I think that the only way to solve this problem is going to be for everyone with AT&T service who attends events at The Luke (or who might attend an event at The Luke) to pick up the phone, call AT&T, and demand that the problem be solved (AT&T's support phone number: 800-331-0500). So long as only a handful of people are complaining to AT&T, it will be easy for AT&T to ignore the complainers and the problem. But if those complaints turn into a loud enough chorus, then AT&T just might be forced to listen. And if anyone in the press were to write about the issue... Maybe, if the problem continues, we can organize a rally outside AT&T's building in downtown Indianapolis before a Colts game (ah, the power of wishful thinking).

If you have AT&T service and have experienced coverage problems at The Luke, please leave me a comment and tell me where in the stadium you sit and whether you're able to get any connections. I'm curious to know how many people this problem affects.

I know that I said that I wouldn't refer to The Luke by its proper name, however, I'm briefly breaking that promise solely so that Google and other search engines can find this entry if someone searches for Lucas Oil Stadium.


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Friday, August 15, 2008

Don't Buy an iPhone (at least not yet)

If you're thinking about buying an iPhone ... don't. At least not yet. Not until Apple solves a major problem with the iPhone that is rendering the phones unusable for many people.

I'll explain the problem (and Apple's lack of response) in a minute, but first a bit of background.

Way back in the '80s, I inadvertently became a "Mac" guy. It's a long story that isn't worth going into, but from 1986-1988 I was maintaining Macs, teaching students how to use Macs, and programming for Macs. I even attended a Mac programming conference and served on a host committee for another Mac conference. I even got to play with a Lisa (click... go to lunch... click... go to dinner... click... hey, it did something)! And yes I got teased by my PC- and mainframe-oriented friends. I say all this so that you don't think that I've always had an irrational bias against Macs or Apple. Anyway, when I was a Mac guy I recognized that the Mac had several very big advantages over the PC (remember, this was still the days of DOS), but, even with the early WYSIWYG technology, the mouse, and everything else, I still preferred the PC. Don't get me wrong: I wasn't a Microsoft junkie by any means. I just preferred DOS and my PC (a Compaq portable weighing in at a nifty 22 pounds) to the Mac.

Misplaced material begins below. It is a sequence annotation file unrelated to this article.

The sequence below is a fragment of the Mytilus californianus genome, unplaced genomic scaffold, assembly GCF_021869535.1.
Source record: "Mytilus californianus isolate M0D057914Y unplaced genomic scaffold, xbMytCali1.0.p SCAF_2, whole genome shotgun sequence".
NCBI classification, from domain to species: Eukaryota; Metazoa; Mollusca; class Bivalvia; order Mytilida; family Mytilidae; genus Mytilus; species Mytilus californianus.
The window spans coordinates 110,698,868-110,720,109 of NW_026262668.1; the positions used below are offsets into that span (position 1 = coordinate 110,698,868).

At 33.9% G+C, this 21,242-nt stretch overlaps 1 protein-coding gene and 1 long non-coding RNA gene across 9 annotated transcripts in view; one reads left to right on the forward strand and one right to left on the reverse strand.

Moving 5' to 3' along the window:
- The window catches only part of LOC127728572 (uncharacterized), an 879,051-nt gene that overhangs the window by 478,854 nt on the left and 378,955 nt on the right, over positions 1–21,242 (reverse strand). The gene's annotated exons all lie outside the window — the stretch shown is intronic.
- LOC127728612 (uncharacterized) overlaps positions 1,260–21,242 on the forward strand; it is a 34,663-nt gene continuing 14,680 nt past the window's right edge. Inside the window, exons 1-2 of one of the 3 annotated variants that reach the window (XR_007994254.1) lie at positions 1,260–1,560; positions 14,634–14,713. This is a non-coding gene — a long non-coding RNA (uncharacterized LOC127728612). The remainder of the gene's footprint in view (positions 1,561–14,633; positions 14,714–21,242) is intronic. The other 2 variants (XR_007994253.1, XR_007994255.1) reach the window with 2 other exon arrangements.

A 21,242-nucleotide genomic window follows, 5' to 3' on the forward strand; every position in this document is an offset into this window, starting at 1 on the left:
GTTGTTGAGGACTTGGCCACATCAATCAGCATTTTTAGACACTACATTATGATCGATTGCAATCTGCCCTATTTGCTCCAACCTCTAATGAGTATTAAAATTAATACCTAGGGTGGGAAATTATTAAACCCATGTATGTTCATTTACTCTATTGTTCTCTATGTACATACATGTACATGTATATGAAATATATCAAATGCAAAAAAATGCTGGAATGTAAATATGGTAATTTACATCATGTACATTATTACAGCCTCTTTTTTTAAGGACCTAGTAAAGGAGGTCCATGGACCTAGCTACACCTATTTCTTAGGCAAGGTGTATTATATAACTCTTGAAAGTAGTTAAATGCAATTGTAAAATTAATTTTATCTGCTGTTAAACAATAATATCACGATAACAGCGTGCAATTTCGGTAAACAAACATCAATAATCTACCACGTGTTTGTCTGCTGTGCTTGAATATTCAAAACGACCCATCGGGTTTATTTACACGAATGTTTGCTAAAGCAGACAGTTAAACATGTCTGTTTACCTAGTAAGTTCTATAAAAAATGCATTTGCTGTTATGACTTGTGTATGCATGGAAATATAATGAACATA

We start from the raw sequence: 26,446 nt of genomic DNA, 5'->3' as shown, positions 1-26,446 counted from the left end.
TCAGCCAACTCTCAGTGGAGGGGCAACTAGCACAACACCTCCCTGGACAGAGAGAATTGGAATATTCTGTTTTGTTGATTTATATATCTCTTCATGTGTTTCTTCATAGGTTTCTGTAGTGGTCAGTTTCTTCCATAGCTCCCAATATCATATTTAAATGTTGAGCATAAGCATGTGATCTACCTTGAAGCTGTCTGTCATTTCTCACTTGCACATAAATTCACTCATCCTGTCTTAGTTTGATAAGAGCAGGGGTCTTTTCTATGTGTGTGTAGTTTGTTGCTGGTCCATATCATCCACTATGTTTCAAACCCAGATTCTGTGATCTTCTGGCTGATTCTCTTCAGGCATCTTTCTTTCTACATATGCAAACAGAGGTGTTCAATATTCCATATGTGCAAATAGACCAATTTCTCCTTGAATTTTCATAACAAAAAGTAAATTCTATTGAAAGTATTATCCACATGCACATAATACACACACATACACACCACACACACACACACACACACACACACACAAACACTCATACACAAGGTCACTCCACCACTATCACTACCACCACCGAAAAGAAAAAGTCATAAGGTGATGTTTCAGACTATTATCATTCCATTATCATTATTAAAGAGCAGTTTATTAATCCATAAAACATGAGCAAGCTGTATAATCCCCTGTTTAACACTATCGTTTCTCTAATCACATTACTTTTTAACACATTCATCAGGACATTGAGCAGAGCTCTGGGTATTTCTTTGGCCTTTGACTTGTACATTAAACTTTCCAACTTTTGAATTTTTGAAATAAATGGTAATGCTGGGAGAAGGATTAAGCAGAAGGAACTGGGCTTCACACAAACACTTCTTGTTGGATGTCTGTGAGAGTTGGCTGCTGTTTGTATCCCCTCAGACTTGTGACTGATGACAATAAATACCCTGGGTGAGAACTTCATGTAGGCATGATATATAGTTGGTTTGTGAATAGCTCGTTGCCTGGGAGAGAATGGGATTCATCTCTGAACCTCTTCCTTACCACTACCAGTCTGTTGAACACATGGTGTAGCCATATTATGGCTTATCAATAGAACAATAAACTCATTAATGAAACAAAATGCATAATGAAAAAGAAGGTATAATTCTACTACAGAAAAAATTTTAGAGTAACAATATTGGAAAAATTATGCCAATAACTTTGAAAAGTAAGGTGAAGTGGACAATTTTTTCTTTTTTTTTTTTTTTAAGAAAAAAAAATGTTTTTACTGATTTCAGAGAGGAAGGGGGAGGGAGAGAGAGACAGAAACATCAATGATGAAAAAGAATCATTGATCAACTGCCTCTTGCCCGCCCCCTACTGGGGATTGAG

Now, jump forward way too many years. I still prefer Windows to the Mac, although I will readily admit that my current preference is based largely on familiarity with Windows and a corresponding lack of familiarity with the Mac.

One of my criticism of Apple products, both then and now, was that Apple seemed to think that they knew what you wanted to do better than you did and didn't really allow you to customize things the way you wanted them to be. Microsoft has developed this bad habit in Microsoft Office, but Windows itself is much more open. (I know, I know. Lots of Mac folks out there will tell me how wrong I am; maybe I am. I don't know. All I can do is tell you my perception of Macs).

So, until I bought my first iPod a few years ago, I'd never owned an Apple product. For what it's worth, I've loved my iPods. But I've always felt that they weren't as customizable as they should be (come on, it took Apple until last year to allow you to change how songs and artists were sorted and there's still no way to delete a song from the iPod). And I really hate iTunes (although it is slowly getting better, it is still inferior to a number of other music catalogs and players).